The front page of Le Monde announcing President-Elect Obama's victory.

Evelyn C. shares her memories from election night.

A person with their mouth open is cropped partially out of the photo. They hold up a white t-shirt with the words "YES WE DID" in bold, black letters.

We waited in line all day to secure the best possible location to watch the 2008 Election Night Rally in Grant Park. After the gates opened, we ran as quickly as possible so that we could stand in the front row. The excitement and energy that I felt that day was unlike anything else I have experienced. It felt as though we were part of a great moment in history. —Sonia B., Illinois

On the night of the election in 2008, I was returning home from work on a packed bus. Usually, a Seattle bus ride is quiet, but people were stirring that night; there was a lot of excited chatter. The bus driver announced "I got to pull over. I need a minute." He was crying happy tears, and so was I.

Carla H., Washington

A crowd of people look at something not shown in the photo. Some seem happy, some surprised and others unmoved. A city skyline is lit up behind them in the dark.

Supporters listen to President-elect Obama's remarks in Chicago's Grant Park.

Cortney C. shares her memories from election night.

A young boy with medium skin tone and black short hair stands with his arms behind his back as he watches a large television screen with Barack Obama speaking at a microphone. There appear to be family photos on the yellow wall behind him.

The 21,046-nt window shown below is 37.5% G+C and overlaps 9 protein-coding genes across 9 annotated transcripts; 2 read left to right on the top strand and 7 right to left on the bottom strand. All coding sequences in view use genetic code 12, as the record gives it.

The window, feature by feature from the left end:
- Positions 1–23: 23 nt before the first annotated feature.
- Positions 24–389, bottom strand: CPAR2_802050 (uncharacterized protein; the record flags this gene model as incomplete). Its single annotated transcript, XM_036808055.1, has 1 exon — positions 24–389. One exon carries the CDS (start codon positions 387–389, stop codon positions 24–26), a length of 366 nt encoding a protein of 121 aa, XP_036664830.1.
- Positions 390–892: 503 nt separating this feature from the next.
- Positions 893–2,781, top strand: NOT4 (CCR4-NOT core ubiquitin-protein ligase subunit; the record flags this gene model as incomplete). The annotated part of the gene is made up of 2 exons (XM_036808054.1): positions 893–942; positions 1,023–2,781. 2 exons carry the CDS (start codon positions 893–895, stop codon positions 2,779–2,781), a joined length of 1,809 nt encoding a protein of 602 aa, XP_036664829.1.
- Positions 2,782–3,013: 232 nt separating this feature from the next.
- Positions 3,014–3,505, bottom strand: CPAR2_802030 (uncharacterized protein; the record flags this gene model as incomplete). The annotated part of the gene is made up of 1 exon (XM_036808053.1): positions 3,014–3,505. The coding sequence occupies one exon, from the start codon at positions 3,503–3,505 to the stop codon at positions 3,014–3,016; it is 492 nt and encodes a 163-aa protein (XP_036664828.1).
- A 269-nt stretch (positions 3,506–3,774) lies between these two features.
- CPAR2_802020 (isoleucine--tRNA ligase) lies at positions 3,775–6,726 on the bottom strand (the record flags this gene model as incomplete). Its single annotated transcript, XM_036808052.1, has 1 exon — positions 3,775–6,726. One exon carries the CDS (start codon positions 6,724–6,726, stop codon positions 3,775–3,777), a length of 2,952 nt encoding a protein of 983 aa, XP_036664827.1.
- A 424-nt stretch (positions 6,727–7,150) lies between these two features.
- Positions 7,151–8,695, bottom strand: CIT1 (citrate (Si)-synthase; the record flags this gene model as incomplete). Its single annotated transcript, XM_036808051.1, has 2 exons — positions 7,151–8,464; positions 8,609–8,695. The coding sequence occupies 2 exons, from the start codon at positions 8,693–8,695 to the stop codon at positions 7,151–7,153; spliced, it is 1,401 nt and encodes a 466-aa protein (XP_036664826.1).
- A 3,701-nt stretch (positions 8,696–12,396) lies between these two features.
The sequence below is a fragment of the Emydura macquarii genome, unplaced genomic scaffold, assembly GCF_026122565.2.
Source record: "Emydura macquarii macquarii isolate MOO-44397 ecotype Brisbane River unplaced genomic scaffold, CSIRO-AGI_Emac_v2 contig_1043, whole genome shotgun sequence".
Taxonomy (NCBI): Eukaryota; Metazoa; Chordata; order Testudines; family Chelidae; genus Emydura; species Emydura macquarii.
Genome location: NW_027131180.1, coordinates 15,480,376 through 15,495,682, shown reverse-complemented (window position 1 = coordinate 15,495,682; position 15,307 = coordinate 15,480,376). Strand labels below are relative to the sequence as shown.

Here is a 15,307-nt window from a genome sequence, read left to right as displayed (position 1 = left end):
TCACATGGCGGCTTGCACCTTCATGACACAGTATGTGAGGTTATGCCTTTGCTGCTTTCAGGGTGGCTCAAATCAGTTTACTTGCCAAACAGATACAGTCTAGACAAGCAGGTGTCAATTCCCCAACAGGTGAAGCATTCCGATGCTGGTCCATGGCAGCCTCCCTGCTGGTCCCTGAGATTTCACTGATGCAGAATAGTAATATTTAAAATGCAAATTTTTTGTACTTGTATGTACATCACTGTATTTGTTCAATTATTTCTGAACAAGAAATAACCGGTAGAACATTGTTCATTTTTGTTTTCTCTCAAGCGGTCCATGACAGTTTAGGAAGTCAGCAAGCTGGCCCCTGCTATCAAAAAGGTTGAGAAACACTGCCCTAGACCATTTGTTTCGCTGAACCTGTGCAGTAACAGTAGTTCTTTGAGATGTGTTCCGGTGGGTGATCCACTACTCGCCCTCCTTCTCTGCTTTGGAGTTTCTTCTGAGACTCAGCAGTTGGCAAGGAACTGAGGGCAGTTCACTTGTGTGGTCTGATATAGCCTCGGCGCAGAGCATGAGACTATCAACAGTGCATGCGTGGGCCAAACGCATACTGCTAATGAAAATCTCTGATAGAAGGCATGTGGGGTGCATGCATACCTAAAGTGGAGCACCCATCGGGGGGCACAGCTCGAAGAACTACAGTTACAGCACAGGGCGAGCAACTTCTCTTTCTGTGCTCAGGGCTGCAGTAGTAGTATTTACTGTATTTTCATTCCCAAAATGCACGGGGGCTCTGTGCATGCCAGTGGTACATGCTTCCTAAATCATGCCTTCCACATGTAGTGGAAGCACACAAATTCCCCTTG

This is a photo of my then 8 year old son, Daniel, during President Obama’s election night speech. I remember sitting on the sofa and watching my son get closer and closer to the television set. I saw him enthralled and in awe. I saw his face change expression while listening to the President speak. It brought me to tears and I knew that I had to capture this moment because one day he would appreciate having it. At the end of the speech he turned to me, and very seriously said, “I look like him. And I think I’m proud of him.” Then he walked out of the room. It was a moment that I’ll never forget. —Jacquelyn N., California

I was watching TV in Nairobi and praying for Barack to win. It was the greatest moment for me, because change had come to the world, and it marked a new beginning for those of us who believed in the change he represented.

Amos O., Kenya

A framed collage of newspaper clippings about Barack Obama's presidential win with a portrait of his head drawn in black on top.

This is a drawing that was created by my next door neighbor Rebecca Crouch. It is Obama's face drawn over newspapers that are highlighting his election. It sums up the election so well. —Margo S., Illinois

Two excited-looking teenagers hold up newspapers that read "Election 2008, Wisconsin State Journal, "Change Has Come." One wears braces and a jacket with a button reading "Obama Biden."

Wisconsinites show their excitement after President-Elect Obama's victory.

Dillon M. shares their memories from election night.

A long-distance view of the U.S. Capitol building, draped in U.S. flags. A large crowd in front waves smaller flags in the air.

We were so exhausted, a bit frozen, but SO happy and honored to have been there to watch President Obama take the oath of office and give his inaugural speech.

Ashlie L., Fairfield, CA

An image compilation of a blue, green. and brown poster with a tree, Obama rising sun logo, and "progress", a red, white, and blue Obama '08 campaign poster, black Obama '08 legacy campaign hat